To assess the magnitude of the innervation of the ipsilateral (denervated) and contralateral limbs, the authors immunostained skin biopsies for a neuron-specific marker, protein gene product 9.5 (PGP9.5), several days and up to 5 months after the nerve transections. Not surprisingly, the authors found that there was complete denervation in the tibial zone of the ipsilateral paw within days of the transection. At early time points, the innervation density of the lateral part of the paw, which is innervated by the sural nerve, did not change. However, they found a hyperinnervation of the sural nerve area after 5 months, but only a modest return of the innervation of the tibial region (to 15% of levels in the control). Because the tibial nerve was ligated and cut, regeneration of the tibial nerve was not possible; thus the re-innervation of the tibial territory likely resulted from collateral sprouting of the intact sural nerve.

As expected, the ipsilateral paw showed signs of hypersensitivity and pain that are typical in this model. This paw was withdrawn in response to innocuous mechanical stimuli (a condition called mechanical allodynia) and displayed exaggerated responses to a pinprick (mechanical hyperalgesia). The ipsilateral paw also showed an abnormally prolonged response to a cold stimulus (thermal hyperalgesia).

Unexpectedly, although consistent with the observations in the patients with PHN, the authors found an almost 50% decrease of the innervation of the tibial territory in the contralateral hindpaw. The sural zone innervation did not change. On the other hand, despite this profound loss of innervation, which paralleled the reduction on the injured side, the contralateral hindpaw showed neither allodynic nor hyperalgesic responses.

This contralateral loss of innervation is a remarkable result that has profound implications, not only for clinicians who study patients with unilateral nerve injury but also for basic scientists who use such denervation models to study nerve injury-induced persistent pain. As the authors point out, the typical study of neuropathic pain in animals uses the contralateral side as the control, against which changes in the nerve injury-induced pain behavior are gauged. Although the authors did not find a behavioral change in the contralateral side in this particular model, such changes might occur in other models of injury that involve more extensive denervation.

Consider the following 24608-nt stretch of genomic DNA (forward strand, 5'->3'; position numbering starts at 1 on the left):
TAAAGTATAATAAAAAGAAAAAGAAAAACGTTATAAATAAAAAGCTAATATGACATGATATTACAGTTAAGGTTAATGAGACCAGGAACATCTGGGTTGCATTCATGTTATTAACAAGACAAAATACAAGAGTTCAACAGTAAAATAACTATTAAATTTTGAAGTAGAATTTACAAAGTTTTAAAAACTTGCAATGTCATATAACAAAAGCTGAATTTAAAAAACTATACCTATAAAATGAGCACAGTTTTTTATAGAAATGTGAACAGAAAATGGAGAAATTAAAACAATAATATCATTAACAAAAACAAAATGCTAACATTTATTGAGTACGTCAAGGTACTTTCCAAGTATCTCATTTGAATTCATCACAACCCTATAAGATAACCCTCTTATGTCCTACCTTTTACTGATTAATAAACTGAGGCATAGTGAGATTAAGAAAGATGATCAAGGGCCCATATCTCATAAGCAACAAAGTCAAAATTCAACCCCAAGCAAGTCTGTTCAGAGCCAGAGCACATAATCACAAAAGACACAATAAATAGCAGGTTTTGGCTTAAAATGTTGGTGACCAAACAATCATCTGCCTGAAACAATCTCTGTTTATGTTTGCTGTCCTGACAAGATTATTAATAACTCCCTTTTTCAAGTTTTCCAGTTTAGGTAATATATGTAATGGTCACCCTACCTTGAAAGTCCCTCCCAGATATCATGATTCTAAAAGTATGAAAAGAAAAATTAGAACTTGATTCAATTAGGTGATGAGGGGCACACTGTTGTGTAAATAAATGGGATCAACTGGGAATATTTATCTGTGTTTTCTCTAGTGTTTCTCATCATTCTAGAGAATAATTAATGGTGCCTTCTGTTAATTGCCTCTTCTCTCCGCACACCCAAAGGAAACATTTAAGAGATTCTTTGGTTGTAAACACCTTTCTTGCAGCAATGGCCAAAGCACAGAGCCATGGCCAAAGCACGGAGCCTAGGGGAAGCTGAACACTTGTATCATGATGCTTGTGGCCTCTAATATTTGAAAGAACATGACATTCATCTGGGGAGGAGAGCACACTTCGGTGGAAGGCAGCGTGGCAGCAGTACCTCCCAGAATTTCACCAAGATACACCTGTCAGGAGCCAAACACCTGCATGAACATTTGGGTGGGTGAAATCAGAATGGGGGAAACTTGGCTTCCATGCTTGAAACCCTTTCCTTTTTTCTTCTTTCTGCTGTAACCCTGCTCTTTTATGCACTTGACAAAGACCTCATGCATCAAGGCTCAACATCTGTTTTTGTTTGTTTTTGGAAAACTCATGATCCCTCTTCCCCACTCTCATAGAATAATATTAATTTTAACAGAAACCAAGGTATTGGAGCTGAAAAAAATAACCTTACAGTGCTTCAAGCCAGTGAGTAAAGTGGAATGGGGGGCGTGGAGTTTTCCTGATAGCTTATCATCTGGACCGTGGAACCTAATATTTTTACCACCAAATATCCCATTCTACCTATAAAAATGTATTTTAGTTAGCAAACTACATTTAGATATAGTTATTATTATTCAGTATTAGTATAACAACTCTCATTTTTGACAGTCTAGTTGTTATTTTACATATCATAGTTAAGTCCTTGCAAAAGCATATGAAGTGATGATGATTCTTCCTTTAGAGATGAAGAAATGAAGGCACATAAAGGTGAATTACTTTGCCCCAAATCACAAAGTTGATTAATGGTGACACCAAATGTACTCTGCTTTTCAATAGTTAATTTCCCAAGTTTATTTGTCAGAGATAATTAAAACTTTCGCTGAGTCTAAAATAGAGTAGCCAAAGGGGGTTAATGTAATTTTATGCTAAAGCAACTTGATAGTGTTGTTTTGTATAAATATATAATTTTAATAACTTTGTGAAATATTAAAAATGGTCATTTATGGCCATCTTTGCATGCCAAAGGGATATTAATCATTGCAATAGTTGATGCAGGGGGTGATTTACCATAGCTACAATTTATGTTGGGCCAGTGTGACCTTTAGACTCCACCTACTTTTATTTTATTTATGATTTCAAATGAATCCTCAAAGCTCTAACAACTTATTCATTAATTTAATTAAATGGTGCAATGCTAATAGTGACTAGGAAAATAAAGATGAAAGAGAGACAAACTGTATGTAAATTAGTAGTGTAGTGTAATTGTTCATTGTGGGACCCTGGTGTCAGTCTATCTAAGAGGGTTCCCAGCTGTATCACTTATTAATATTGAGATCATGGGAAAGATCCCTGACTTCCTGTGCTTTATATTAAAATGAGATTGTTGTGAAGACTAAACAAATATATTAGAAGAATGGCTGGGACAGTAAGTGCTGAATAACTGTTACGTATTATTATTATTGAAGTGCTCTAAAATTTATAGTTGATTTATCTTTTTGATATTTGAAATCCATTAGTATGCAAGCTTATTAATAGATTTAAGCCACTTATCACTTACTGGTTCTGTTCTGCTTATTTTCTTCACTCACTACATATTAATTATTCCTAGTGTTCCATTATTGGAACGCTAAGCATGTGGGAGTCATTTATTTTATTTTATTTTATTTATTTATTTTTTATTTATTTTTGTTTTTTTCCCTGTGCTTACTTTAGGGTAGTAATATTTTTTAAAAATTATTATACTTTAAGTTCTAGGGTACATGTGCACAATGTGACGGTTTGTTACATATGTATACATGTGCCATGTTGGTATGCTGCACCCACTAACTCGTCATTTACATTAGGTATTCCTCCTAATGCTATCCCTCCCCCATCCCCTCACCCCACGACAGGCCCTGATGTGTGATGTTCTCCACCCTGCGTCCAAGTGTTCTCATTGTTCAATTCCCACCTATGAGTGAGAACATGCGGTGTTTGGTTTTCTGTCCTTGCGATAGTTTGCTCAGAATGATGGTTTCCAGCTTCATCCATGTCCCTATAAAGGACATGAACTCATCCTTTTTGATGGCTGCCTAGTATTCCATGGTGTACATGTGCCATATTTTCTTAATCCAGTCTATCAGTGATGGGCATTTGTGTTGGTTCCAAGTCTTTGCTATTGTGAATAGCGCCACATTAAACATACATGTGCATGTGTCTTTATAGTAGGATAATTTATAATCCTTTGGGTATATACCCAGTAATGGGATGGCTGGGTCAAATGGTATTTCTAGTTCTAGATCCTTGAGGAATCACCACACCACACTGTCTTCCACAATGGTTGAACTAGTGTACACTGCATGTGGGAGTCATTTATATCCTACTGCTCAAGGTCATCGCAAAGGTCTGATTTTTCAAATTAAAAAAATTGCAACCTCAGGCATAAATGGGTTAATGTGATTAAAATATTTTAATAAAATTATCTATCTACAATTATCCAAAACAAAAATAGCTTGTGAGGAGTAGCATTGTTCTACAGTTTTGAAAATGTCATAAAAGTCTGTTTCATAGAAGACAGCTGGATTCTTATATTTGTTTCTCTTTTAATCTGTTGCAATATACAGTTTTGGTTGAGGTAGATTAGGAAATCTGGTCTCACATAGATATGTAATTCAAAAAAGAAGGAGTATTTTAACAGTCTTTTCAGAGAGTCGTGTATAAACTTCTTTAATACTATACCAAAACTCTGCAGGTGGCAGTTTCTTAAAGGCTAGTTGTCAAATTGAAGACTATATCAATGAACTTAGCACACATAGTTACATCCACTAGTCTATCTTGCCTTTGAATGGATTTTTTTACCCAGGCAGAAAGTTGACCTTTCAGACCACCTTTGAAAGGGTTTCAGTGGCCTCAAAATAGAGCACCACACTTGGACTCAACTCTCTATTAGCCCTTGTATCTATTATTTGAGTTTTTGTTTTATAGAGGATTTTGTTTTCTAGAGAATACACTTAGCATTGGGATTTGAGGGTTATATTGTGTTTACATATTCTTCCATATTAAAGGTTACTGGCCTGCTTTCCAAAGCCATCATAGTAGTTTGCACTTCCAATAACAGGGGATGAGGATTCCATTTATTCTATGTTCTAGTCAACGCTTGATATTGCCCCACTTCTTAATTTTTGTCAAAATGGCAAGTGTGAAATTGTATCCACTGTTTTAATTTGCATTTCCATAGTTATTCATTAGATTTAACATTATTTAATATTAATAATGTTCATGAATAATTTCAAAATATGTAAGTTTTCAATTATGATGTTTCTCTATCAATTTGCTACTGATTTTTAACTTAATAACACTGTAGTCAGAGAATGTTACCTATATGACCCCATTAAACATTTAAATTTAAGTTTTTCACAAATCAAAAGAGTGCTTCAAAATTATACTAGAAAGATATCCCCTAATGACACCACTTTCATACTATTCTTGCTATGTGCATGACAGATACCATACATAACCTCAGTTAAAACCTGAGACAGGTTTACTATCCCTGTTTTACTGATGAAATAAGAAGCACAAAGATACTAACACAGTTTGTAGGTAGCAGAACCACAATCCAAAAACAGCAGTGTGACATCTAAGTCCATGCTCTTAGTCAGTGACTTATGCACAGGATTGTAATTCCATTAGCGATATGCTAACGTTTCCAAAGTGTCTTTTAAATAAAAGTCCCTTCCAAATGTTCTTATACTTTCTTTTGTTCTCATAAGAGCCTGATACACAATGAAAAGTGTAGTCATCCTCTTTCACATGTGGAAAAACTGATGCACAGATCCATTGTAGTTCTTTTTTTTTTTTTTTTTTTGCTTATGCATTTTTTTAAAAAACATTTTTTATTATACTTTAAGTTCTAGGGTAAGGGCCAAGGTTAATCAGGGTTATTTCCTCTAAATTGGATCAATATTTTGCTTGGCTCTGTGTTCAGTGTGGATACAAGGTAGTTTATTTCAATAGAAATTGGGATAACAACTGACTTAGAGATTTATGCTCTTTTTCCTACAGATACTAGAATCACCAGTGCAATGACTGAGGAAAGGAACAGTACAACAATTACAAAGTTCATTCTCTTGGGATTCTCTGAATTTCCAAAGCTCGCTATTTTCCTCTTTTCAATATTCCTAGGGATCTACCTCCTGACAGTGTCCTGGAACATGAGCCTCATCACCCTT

Future Studies

Of course, peripheral nerve transection does not only denervate peripheral tissue. There are also dramatic neurochemical changes in both the cell bodies of the injured sensory afferents (the peripheral nerves that conduct signals to the central nervous system) and in their central terminals, where synapses with spinal cord "pain" transmission neurons are made. The cell bodies of these sensory nerves are located in the dorsal root ganglia (DRGs), enlarged regions of the spinal cord, and their central terminals are located in the spinal cord dorsal horn. In part, the changes result from a loss of retrograde transport of trophic factors back to the DRGs. Although Oaklander and Brown did not examine the contralateral sensory ganglia, it will clearly be of interest to do so in future studies, to determine whether the contralateral changes occur throughout the sensory neuron or whether they are only manifest in the skin. These studies, however, certainly point to the potential drawback of using the contralateral DRG and dorsal horn as "control" tissue in neuroanatomical analyses.

Because of the topographical precision of the contralateral denervation, the authors presumed that a humoral (endocrine) factor was not involved in the phenomena they observed. Rather, they postulated that changes in the spinal cord contribute. One possibility, which we previously implicated in so-called reflex neurogenic inflammation (inflammation that occurs contralateral to an injured hindpaw) (6), is the sympathetic nervous system innervation of the contralateral limb. The sympathetic nervous system, through release of noradrenaline from nerve endings in the skin, muscle, and viscera, regulates the vasculature of the body. Increased sympathetic nervous system activity decreases blood flow to the body by constricting blood vessels. The activity of the sympathetic nervous system to one side of the body is likely increased by inputs (including injury) to either side of the body. Conceivably, the symmetrical denervation observed by Oaklander and Brown is a reflection of topographically altered spinal cord circuits, which in turn can influence activity of the sympthetic nervous system (sympathetic outflow). Indeed, changes in the vasculature of the mirror site clearly need to be addressed, because the integrity of the endings of the sensory afferents in the limbs could be compromised by alterations in sympathetic outflow.